“Grated cheddar, cilantro, and sour cream?”
She gives the faintest smile and raises an eyebrow. “Like I said, you already know.”
We have dinner at the table beside the huge window with the candlelight reflecting in the glass and the city lights burning beyond—our local constellation.
The food is spectacular, Daniela is beautiful in the firelight, and I’m feeling grounded for the first time since I stumbled out of that lab.
At the end of dinner—our bowls empty, second wine bottle killed—she reaches across the glass table and touches my hand.
“I don’t know what’s happening to you, Jason, but I’m glad you found your way to me.”
I want to kiss her.
She took me in when I was lost.
When the world stopped making sense.
But I don’t kiss her. I just squeeze her hand and say, “You have no idea what you’ve done for me.”
We clear the table, load the dishwasher, and tackle the remaining sink full of dishes.
I wash. She dries and puts away. Like an old married couple.
Apropos of nothing, I say, “Ryan Holder, huh?”
She stops wiping down the interior of the stockpot and looks at me.
“Do you have an opinion about that you’d like to share?”
“No, it’s just—”
“What? He was your roommate, your friend. You don’t approve?”
“He always had a thing for you.”
“Are we jealous?”
“Oh, grow up. He’s a beautiful man.”
She goes back to her drying.
“So how serious is it?” I ask.
“We’ve been out a few times. Nobody’s leaving their toothbrushes at anyone’s house yet.”
“Well, I think he’d like to. He seems pretty smitten.”
Daniela smirks. “How could he not be? I’m amazing.”
I lie in bed in the guest room with the window cracked so the city noise can put me under like a sound machine.
Staring out the tall window, I watch the sleeping city.
Last night, I set out to answer a simple question: Where is Daniela?
And I found her—a successful artist, living alone.
We’ve never been married, never had a son.
Unless I’m the victim of the most elaborate prank of all time, the nature of Daniela’s existence appears to support the revelation these last forty-eight hours have been building toward….
This is not my world.
Even as those five words cross my mind, I’m not exactly certain what they mean, or how to begin to consider their full weight.
So I say it again.
I try it on.
See how it fits.
This is not my world.
A soft knock at my door startles me out of a dream.
Daniela enters, climbs into bed beside me.
I sit up, ask, “Everything okay?”
“I can’t sleep.”
She kisses me, and it isn’t like kissing my wife of fifteen years, it’s like kissing my wife fifteen years ago for the first time.
Pure energy and collision.
As I’m on top of her, my hands running up the inside of her thighs, driving the satin chemise over her bare hips, I stop.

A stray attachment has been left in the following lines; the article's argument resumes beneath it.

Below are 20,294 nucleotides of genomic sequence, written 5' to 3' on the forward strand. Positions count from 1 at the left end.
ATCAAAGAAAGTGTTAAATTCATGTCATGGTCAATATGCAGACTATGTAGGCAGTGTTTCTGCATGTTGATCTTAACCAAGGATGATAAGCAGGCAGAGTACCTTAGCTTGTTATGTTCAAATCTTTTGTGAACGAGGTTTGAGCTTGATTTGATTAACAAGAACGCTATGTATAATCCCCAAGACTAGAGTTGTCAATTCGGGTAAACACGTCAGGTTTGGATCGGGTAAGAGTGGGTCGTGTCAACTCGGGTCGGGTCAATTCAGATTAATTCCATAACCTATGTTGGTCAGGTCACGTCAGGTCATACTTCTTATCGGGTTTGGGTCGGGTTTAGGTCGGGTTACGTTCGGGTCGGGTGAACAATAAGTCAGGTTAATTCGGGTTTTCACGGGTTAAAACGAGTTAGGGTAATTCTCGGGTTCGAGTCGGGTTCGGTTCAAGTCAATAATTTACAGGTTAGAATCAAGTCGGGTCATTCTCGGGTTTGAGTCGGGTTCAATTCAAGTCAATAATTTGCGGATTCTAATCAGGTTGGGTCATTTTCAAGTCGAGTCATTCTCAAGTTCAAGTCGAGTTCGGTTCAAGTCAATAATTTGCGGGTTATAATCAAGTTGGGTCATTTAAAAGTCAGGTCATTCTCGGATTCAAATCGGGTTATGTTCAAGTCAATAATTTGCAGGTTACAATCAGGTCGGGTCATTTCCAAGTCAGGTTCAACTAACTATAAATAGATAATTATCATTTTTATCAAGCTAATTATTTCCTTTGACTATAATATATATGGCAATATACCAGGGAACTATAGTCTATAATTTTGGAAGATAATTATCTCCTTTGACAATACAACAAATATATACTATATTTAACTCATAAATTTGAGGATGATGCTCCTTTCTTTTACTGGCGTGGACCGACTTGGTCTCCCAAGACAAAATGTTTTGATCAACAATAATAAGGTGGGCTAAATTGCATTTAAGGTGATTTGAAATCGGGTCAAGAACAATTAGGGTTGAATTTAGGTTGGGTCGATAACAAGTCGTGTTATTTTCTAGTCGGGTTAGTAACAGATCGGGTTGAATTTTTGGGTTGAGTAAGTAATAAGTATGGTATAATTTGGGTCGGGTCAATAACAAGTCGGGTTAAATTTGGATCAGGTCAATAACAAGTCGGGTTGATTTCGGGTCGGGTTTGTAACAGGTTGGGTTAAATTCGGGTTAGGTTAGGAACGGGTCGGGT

She says, breathless, “Why are you stopping?”
And I almost say, I can’t do this, you’re not my wife, but that isn’t even true.
This is Daniela, the only human being in this insane world who has helped me, and, yes, maybe I am trying to justify it, but I’m so turned around, upside down, terrified, desperate, that I don’t just want it, I need this, and I think she does too.
I stare down into her eyes, smoky and glistening in the light stealing through the window.
Eyes you can fall into and keep falling.
She isn’t the mother of my son, she isn’t my wife, we haven’t made a life together, but I love her all the same, and not just the version of Daniela that exists in my head, in my history. I love the physical woman underneath me in this bed here and now, wherever this is, because it’s the same arrangement of matter—same eyes, same voice, same smell, same taste….
It isn’t married-people lovemaking that follows.
We have fumbling, groping, backseat-of-the-car, unprotected-because-who-gives-a-fuck, protons-smashing-together sex.
Moments after, sweaty and shaky, we lie intertwined and gazing out at the lights of our city.
Daniela’s heart is banging away in her chest, and I can feel the bump-bump of it against my side, decelerating now.
“Everything okay?” she whispers. “I can hear the wheels turning up there.”
“I don’t know what I would’ve done if I hadn’t found you.”
“Well, you did. And whatever’s happening, I’m here for you. You know that, right?”
She runs her fingers across my hands.
They stop at the piece of thread tied around my ring finger.
“What’s this?” she asks.
“Proof,” I say.
“That I’m not crazy.”
It becomes quiet again.
I’m not sure of the time, but it’s definitely past two in the morning.
The bars will be closed now.
The streets as quiet and subdued as they get with the exception of snowstorm nights.
The air creeping through the crack in the window is the coldest of the season.
It trickles across our sweat-glazed bodies.
“I need to get back to my house,” I say.
“Your place in Logan Square?”
“I apparently have a home office. I want to get on the computer, see exactly what I’ve been working on. Maybe I’ll find papers, notes, something that will shed some light on what’s happening to me.”
“I can drive you over first thing in the morning.”
“You probably shouldn’t.”
“Might not be safe.”
“Why wouldn’t it—”
Out in the living room, a loud bang rattles the door, like someone pounding on it with their fist. The way I imagine cops knock.
I ask, “Who the hell is that at this hour?”